I should have known not to get smug when the potatoes in my new garden spot were thriving in May. I thought it was going to be my best gardening year ever. But then the plants turned yellow and seemed to wither into nothingness in a matter of days.
Tree buds burst into tiny flowers. Gauzy maple and oak stamens cascade from the twiggy tree canopy. Miniature, tender leaves unfurl, trembling like emerging butterflies, and seem too frail to aspire to shade a forest floor.
Today’s topic is perfect for the fall season: cleaning up the leaves. Yes, it’s that time of year again, and if you hate raking as much as we do we’ve got some good news for you. It really doesn’t have to be so…well…impulsive.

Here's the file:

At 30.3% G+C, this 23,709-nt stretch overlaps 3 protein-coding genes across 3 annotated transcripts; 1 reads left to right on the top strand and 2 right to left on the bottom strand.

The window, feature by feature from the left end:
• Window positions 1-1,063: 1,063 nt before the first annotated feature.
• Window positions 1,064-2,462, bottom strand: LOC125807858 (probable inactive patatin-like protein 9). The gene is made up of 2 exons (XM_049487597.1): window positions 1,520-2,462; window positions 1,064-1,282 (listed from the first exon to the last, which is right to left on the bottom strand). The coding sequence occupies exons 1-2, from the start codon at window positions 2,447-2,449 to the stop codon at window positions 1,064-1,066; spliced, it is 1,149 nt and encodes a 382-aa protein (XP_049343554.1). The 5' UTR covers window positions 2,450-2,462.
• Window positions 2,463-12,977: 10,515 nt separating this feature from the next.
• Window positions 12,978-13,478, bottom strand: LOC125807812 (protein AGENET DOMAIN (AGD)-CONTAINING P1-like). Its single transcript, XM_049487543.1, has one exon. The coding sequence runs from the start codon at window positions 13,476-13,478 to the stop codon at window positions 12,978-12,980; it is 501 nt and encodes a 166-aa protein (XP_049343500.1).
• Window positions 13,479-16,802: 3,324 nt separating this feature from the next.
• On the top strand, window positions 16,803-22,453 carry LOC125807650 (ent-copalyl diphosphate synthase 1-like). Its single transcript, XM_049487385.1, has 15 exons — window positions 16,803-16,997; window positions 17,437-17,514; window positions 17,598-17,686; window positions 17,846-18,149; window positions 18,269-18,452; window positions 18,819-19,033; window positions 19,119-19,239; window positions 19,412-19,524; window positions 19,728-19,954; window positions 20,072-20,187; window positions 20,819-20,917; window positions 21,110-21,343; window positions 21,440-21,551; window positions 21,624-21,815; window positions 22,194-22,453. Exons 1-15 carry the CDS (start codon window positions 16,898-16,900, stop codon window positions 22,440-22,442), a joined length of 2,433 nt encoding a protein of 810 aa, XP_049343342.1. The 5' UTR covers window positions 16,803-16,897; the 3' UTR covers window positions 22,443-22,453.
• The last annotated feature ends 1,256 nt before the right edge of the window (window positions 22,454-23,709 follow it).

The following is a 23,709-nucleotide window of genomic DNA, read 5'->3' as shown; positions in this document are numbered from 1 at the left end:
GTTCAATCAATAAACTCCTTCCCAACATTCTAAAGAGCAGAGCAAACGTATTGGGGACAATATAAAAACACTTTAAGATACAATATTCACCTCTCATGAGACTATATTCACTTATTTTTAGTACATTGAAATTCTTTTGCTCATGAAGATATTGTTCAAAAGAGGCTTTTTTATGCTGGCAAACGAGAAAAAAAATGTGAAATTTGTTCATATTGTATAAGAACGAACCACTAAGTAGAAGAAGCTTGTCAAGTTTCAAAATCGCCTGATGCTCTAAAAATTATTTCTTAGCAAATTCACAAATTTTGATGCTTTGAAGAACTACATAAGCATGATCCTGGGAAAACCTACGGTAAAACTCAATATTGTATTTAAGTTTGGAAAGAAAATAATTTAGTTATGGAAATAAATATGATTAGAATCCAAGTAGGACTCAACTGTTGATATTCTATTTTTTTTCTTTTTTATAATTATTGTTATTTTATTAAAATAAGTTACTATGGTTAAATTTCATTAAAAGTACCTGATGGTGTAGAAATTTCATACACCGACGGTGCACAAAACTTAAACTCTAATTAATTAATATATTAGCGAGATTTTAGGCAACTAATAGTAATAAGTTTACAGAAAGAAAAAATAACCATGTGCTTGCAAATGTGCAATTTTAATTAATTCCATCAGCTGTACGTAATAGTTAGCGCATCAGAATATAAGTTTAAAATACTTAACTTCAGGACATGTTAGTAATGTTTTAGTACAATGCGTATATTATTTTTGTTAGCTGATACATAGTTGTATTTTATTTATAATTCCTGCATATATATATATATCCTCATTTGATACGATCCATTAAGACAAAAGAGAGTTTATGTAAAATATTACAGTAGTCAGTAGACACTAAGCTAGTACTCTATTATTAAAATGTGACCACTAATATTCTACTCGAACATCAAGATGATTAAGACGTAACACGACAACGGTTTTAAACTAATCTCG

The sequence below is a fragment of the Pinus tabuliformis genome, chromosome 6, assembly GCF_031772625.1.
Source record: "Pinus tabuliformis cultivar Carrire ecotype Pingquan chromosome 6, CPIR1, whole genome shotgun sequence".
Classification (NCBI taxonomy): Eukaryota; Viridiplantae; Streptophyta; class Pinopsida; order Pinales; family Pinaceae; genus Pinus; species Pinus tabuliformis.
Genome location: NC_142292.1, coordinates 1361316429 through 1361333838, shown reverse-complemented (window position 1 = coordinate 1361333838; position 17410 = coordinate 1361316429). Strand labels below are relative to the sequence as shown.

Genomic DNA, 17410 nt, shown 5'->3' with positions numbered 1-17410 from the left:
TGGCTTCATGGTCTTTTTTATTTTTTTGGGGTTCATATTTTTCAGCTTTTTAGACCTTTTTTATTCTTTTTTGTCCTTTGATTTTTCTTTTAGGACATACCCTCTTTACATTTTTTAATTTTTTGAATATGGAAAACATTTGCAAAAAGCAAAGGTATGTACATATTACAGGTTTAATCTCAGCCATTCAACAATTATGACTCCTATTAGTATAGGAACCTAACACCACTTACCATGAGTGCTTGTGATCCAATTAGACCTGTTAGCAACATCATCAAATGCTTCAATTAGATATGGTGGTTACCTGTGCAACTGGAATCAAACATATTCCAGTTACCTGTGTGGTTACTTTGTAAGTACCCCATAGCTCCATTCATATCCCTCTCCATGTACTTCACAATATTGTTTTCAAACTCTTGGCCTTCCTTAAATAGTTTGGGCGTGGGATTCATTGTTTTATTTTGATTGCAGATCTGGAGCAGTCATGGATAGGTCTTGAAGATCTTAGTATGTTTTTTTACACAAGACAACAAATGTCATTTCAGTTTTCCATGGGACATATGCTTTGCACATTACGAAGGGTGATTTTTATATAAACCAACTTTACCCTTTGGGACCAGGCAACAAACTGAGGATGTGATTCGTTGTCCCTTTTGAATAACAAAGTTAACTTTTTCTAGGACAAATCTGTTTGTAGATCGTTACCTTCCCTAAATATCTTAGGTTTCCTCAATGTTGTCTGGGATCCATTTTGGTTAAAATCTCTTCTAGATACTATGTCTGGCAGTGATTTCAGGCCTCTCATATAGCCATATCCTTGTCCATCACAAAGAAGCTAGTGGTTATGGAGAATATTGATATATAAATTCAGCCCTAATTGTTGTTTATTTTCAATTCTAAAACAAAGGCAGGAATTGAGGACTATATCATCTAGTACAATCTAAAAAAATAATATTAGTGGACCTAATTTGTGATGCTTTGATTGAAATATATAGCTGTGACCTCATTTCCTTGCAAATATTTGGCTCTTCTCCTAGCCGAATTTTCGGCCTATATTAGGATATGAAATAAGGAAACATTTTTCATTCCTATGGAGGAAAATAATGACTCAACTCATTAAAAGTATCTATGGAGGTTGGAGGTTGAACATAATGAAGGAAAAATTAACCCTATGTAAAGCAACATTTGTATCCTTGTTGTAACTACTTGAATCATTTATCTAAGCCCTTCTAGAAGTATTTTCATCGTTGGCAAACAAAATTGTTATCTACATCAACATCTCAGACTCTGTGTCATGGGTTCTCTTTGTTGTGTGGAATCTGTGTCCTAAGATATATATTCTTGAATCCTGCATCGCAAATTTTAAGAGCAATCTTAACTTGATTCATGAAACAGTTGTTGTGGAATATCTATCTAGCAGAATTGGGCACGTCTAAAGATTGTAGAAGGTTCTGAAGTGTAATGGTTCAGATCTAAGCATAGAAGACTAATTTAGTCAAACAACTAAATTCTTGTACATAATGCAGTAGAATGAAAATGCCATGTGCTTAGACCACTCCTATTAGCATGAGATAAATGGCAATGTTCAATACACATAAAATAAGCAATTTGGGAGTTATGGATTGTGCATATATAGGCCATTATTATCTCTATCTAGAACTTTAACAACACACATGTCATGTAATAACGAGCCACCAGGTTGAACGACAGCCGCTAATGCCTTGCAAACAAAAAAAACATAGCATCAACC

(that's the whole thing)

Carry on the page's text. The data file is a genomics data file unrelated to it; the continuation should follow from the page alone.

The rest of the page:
In the woods, each seasonal transition is accompanied by faint glimmers of what comes next and ghosts of each fleeting moment. Later sunrise and earlier sunset times now stagger in slow-motion toward an embrace they thankfully never reach. Field crickets chirp in lengthening darkness of …
Something in the sudden acute awareness of slanting, September sunlight, standing amid fallen crimson maple leaves and with long-faded hopes for a Red Sox pennant bid aggravates my annual autumn lament. Despite fall foliage which will again be absolutely gorgeous, I remain vexed.